It depends on the context and culture, but in the US it is standard to go by either "Dr. LastName" or just "FirstName." Like Solar Mike mentioned, a shortened form like "Dr. Initial" is sometimes used for students to refer to you.

  • 14
    My wife is a vet in the US, and the norm in that culture seems to be "Dr. <First Name>". I've never heard any of her colleagues call her "Dr. <Last Name>" (though some of the owners do). Aug 3 '18 at 18:47
  • 37
    Culure is everything here: I once headed a team of bilingual German-English speakers. When the spoke to me in English I was invariably called "First Name" but if they were speaking to me in German they could not bring themselves to be so informal, it had to be "title surname".
    – JeremyC
    Aug 3 '18 at 21:38
  • 1
    As an engineer working in Japan in both Japanese and English I second @JeremyC's comment. This is entirely culture. The safe default may be what the OP is really looking for here -- that would be "Dr. [Last Name]", cross culturally, at least as pertains to professional address. Unless the OP's father was profoundly influential it doesn't matter; and if he was maybe the mixup is a useful lever anyway. Meh.
    – zxq9
    Aug 5 '18 at 14:20

One of my friends chose to have students call him "Dr. R" (R was the initial of his first name) - he had a huge amount of respect from the students and his colleagues : personally, it's not the name that garners respect, but the attitude, character and spirit of the person.

Do what feels right for you - respect is earned and not necessarily based on a title alone - IMHO...

I have some colleagues whose family name is almost never pronounced correctly by many nationalities (with students from over 90 different countries this is normal for us...), then some easy form of Dr and first name or initial is very common with no detriment to respect.

  • 24
    I have such an unpronounceable last name. I choose to let them call me first name instead of Dr. first name. The reason is that there are clear rules here (Germany) on the correct use of the Dr. title, and Dr. first name is unequivocally incorrect. It would cause more confusion then it is worth. Once you use the title you enter a formal mode of communication, and then those formal rules are important. Unless absolutely necessary I just avoid the formal by using just my first name. Aug 3 '18 at 17:17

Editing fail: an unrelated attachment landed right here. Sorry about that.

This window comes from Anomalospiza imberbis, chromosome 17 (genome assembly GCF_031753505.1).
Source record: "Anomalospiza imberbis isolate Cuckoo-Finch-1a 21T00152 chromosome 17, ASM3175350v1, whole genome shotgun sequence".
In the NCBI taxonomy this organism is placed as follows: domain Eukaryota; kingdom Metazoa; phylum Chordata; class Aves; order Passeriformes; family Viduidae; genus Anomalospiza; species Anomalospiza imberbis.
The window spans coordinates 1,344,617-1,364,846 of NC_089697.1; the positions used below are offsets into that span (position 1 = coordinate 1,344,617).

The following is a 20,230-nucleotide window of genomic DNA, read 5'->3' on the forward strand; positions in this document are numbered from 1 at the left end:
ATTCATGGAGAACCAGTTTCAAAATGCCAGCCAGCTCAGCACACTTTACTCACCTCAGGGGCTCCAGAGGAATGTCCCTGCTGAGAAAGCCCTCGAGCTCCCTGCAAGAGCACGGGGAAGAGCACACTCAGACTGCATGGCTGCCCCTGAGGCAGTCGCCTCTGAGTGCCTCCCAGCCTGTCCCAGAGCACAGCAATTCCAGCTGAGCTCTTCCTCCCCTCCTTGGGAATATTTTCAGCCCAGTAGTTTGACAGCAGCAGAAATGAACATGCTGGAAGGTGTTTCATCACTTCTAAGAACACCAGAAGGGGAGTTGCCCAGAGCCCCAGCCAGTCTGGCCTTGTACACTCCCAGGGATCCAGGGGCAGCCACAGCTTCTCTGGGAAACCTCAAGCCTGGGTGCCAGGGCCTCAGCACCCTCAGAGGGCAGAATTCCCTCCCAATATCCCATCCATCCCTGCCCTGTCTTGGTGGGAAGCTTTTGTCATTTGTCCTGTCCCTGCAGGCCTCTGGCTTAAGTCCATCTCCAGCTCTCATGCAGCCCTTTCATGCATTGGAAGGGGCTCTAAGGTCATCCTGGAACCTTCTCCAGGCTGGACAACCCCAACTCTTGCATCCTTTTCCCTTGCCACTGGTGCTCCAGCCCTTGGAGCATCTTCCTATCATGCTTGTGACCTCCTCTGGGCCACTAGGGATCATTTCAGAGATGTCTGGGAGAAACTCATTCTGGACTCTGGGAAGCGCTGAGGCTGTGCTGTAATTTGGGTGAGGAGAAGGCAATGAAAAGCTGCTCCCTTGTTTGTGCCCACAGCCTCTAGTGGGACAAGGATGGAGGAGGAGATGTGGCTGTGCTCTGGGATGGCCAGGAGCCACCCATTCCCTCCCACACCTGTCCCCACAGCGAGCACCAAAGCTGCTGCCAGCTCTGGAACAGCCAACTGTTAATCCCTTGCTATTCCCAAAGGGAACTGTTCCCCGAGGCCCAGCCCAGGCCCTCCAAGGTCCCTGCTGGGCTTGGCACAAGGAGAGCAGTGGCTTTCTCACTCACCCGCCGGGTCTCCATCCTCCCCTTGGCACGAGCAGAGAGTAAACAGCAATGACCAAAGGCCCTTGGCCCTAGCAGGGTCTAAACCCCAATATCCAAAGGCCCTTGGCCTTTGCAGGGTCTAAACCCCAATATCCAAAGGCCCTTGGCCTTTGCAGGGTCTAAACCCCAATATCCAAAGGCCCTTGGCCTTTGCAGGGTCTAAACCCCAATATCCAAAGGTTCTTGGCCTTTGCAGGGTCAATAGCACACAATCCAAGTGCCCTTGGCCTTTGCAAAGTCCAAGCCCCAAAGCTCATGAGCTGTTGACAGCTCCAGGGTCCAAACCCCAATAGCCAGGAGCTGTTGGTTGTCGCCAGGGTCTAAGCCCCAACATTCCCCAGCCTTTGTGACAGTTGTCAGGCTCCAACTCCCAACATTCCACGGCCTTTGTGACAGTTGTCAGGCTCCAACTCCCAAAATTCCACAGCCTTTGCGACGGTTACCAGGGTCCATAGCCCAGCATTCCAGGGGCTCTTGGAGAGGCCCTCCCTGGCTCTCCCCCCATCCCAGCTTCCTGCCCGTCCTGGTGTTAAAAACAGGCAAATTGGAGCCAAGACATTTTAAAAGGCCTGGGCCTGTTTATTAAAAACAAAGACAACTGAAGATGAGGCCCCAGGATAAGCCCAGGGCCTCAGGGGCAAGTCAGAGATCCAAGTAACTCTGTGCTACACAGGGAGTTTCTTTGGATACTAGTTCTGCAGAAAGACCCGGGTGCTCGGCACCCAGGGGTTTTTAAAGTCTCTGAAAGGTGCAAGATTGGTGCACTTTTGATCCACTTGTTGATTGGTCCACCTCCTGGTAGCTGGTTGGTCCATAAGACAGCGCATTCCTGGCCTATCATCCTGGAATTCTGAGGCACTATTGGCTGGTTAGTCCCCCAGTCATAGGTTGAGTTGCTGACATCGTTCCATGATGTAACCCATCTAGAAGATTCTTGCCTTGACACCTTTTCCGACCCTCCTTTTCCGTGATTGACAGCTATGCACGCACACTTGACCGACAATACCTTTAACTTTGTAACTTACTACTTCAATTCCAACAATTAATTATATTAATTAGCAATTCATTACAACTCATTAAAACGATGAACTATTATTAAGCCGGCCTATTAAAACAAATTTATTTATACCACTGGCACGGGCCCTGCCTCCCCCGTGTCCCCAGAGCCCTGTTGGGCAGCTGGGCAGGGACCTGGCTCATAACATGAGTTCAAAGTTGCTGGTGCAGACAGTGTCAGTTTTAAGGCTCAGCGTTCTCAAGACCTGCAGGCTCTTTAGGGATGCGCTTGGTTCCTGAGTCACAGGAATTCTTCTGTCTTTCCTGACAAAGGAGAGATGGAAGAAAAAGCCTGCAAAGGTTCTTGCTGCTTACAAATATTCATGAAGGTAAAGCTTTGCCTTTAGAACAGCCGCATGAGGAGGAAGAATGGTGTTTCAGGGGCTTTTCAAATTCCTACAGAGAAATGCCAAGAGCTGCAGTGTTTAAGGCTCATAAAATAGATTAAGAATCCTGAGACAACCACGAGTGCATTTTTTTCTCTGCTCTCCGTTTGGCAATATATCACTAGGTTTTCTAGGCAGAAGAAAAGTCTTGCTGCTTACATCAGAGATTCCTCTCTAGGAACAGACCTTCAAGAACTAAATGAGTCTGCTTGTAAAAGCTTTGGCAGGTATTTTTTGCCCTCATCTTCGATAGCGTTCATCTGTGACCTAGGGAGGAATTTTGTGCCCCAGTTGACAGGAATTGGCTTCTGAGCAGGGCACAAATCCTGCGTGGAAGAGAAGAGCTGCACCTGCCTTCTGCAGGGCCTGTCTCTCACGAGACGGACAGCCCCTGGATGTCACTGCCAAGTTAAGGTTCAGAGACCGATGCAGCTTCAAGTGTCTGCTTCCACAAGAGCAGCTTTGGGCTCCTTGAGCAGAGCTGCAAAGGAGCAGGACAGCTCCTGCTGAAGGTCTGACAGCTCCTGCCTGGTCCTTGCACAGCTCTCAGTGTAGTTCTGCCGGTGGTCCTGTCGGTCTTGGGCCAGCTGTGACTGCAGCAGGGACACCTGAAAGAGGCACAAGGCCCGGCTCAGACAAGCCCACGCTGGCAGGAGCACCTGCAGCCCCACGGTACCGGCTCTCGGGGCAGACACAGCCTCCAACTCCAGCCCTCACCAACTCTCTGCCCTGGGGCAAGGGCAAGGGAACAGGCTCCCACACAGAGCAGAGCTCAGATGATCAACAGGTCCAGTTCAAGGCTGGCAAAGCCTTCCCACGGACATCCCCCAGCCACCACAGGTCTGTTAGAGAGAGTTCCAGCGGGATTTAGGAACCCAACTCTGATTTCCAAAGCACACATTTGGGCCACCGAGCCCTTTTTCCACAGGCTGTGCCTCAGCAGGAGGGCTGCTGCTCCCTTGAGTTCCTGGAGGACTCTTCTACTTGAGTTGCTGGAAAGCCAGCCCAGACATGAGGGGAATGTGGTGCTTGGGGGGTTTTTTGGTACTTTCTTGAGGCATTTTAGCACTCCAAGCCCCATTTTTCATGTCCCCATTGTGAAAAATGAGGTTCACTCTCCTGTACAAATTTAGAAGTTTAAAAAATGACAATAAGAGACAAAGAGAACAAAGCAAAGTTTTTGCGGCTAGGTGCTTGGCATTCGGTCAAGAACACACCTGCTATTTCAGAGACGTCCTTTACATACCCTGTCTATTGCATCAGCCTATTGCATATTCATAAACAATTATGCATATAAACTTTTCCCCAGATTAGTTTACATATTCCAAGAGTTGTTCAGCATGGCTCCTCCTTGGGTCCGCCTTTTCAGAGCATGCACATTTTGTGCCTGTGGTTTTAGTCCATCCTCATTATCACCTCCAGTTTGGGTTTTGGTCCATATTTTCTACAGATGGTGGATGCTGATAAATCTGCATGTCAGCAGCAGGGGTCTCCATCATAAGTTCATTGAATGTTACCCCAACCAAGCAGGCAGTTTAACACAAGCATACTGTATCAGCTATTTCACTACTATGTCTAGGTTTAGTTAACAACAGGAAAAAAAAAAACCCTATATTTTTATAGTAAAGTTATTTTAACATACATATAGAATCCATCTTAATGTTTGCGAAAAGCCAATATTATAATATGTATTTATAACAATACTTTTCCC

• @MaartenBuis “Buis” is unpronounceable in Germany? Yikes.
    – aeismail
    Aug 5 '18 at 11:59
  • 26
    @aeismail ui is one sound in Dutch is pronounced as /œy̯/ That sound does not exist in German. My wife tried quite hard, but when we married she chose not to take my name, with the argument that she would like to be able to pronounce her own name. I thought that that was a valid argument. Aug 5 '18 at 14:48

I have a doctorate. Well into our marriage right after my wife got hers our daughter happened to answer the telephone when a caller asked to speak to "Dr. Bolker". Without missing a beat she asked "which one?" Now she and her brother are Drs. Bolker too and no one mixes us up.

Don't worry about sharing both the title and the name with your father.

  • 1
    My cousin and his wife live with my (now elderly) aunt. Letters addressed to Dr J Bonner have obviously reached the correct house - but who should open it? Aug 6 '18 at 10:15
  • What is the point of the story about your daughter? I cannot find a connection to the question?
    – user111388
    Jun 3 '20 at 12:59
  • @user111388 I thought it tangentially related - two doctors in the family with the same name need not be a problem - and perhaps interesting to other readers here (some seem to think so). Jun 3 '20 at 18:57

In the middle east and some other parts of Asia, it is standard to address someone this way (title + first (given) name), including in academia.

  • 2
    Would that be in places where the first name is the family name?